Connected agriculture: a new wave of opportunity for farmers

It has long been known that mobile phones can transform lives in Africa. But as a surge in demand for food in emerging economies puts intense pressure on vulnerable smallholder farmers, it is clear that wireless communications must be used more effectively to tackle a potential crisis of productivity and sustainability in remote rural regions. The question is why such a ubiquitous and simple tool has not been applied more creatively. As land becomes scarce, intensive farming practices need to be combined with approaches that protect natural resources from unsustainable exploitation. In many emerging countries, well over half of people have mobile phone access and many already benefit from wireless money transfer and other services. But as the world calls on smallholder farmers to improve the efficiency of food production while safeguarding the environment, it is time to exploit this affordable and easily deployed technology to its full potential. Read more here.


Targeting gaps in the food supply Chain

Agricultural production is only the first step in moving the world’s food from farm to fork, according to Nourishing the Planet, a project of the Worldwatch Institute. The other links in the food chain: harvesting, packaging, storing, transporting, marketing, and selling ensure that food actually reaches consumers. Inefficiencies in these activities, rather than just low yields or poor farming techniques, are often to blame for food shortages and low prices for growers. For instance, In Uganda, the organization Technoserve works with farmers to improve market conditions for sales of bananas. Technoserve helps individuals form business groups that receive technical advice and enter into sales collectively. Such coordinating businesses can decrease transaction costs, and helps farmers to market their crops. Read more here.
Hotel News Resource

Africa Governments Frustrated by Weak Farmer Credit Schemes

Though some African governments have invested significantly in agricultural credit schemes, weak oversight roles and interest rate distortions undermine their performance. This is because commercial banks are reluctant to effect borrower friendly terms demanded by governments due to internal management hurdles and limited sensitisation within the farming community. The high interest rates were mostly blamed on steep administrative costs incurred by participating banks that rendered the loans very risky in the market contrary to government expectations. Read more here.
Bernard Busuulwa

Booming Cotton No Boon to African Farmers

Any loss of cotton profits cuts deep in the rural and often impoverished villages of west and central Africa, where the livelihood of about 10 million people depends on the fiber. About 3 million of them are in Burkina Faso, a landlocked country where one out of six citizens relies on cotton, according to the World Bank. The government and regional cotton monopolies, which Burkinabe farmers must sell to, announced they would charge growers 38 percent more for fertilizer — and pay them as little as 39 percent of the world price at the time for their crop. Thousands of the nation’s farmers took to the streets in May, threatening to do the unthinkable — boycott planting the top cash crop in one of the world’s poorest countries. Read more here.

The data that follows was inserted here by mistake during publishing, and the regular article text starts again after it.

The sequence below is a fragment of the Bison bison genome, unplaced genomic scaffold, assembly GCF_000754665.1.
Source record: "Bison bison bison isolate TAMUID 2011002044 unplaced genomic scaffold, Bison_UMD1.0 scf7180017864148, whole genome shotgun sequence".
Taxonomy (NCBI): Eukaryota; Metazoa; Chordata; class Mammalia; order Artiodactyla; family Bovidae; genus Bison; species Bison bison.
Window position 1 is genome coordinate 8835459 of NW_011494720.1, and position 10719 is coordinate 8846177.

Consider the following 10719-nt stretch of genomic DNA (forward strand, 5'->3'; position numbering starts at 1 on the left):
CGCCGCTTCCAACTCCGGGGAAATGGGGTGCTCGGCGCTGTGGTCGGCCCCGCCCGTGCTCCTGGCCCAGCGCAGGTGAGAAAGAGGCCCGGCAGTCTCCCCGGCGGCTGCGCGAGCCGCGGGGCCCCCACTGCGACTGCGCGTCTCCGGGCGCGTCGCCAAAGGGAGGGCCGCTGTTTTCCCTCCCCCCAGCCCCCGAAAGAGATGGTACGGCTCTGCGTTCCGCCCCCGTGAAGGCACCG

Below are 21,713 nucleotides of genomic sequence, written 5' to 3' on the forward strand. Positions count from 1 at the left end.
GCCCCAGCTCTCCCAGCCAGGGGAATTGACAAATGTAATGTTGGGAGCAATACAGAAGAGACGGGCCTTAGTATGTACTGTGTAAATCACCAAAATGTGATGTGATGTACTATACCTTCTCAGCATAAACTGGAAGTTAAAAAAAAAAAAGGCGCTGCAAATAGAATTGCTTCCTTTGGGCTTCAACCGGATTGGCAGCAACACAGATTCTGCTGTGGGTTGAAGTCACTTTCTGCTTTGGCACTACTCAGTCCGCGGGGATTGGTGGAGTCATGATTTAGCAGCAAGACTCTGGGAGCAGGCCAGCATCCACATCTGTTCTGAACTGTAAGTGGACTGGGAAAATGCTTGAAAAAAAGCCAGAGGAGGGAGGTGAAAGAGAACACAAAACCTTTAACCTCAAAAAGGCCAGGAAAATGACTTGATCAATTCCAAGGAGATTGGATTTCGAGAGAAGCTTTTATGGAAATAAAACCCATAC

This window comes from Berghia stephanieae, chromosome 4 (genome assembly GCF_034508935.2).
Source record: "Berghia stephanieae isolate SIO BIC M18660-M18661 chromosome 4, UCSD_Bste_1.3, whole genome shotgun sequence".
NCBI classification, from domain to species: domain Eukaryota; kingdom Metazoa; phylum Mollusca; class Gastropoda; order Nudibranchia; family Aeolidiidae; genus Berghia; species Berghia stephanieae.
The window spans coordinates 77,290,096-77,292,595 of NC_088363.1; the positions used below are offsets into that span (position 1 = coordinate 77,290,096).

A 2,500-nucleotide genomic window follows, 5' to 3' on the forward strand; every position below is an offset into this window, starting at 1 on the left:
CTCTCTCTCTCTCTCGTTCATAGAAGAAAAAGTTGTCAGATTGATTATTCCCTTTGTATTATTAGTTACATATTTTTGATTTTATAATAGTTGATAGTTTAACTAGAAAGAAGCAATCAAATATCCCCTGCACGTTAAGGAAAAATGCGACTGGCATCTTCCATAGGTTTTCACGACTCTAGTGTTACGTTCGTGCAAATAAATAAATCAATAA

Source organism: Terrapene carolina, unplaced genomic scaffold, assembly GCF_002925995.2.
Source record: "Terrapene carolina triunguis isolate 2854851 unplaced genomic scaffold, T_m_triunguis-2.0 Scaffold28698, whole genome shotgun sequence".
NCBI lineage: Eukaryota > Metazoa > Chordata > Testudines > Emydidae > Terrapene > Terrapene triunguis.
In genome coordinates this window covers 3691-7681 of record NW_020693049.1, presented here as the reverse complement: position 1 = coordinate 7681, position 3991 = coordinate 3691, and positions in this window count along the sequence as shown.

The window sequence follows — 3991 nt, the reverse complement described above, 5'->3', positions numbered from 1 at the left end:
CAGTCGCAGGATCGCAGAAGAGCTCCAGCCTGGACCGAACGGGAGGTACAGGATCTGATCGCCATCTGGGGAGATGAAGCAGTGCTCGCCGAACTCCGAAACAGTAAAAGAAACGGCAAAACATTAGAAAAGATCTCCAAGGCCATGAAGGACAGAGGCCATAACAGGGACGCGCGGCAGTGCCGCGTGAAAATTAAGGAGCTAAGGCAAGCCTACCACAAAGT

Cam Simpson & Alan Katz

Small-scale agriculture should be seen as a business

Speaking in Cape Town, Dr. Kanayo Nwanze, president of the International Fund for Agriculture Development (IFAD), said impoverished rural people want opportunities to enter into economic activity. “What is gratifying for me is that a few years ago you would not hear people talking smallholder agriculture as a business. At the World Economic Forum on Africa, I heard over and over again where top government officials and the private sector have come to recognize that global food security cannot be achieved without the engagement of smallholder agriculture. I think that is the message: governments should invest in agriculture as a business and create the environment for smallholders to enter into economic activities that are profitable.” Read more here.
Staff Writer

BOPP empowers small-holder oil palm farmers

The Benso Oil Palm Plantation (BOPP) purchased thousands of metric tonnes of fresh palm fruits from about 438 smallholder farmers in Ghana in 2010. BOPP’s Smallholder Association has been empowered with meetings in sustainable financial management system. The association wants government to assist the smallholder farmers to increase production at reduced cost. Recently, many experts have urged the government to make the subsidy a policy towards reducing poverty among smallholder farmers. Farmers are advised to manage their farms along business lines by keeping records to prevent financial losses and by ensuring transparency and accountability. Read more here.
Adum Banso

Farmers decry low budget

Small-scale farmers have blamed their inability to prosper in agriculture on inadequate funding and poor co-ordination among actors. According to farmers, poor co-ordination has led to low capacity to effectively participate in the chain. Despite individual efforts to convince government about the importance of investment in agriculture to growth and poverty reduction, Uganda’s agricultural sector budget has not exceeded 4% since 2000. Read more here.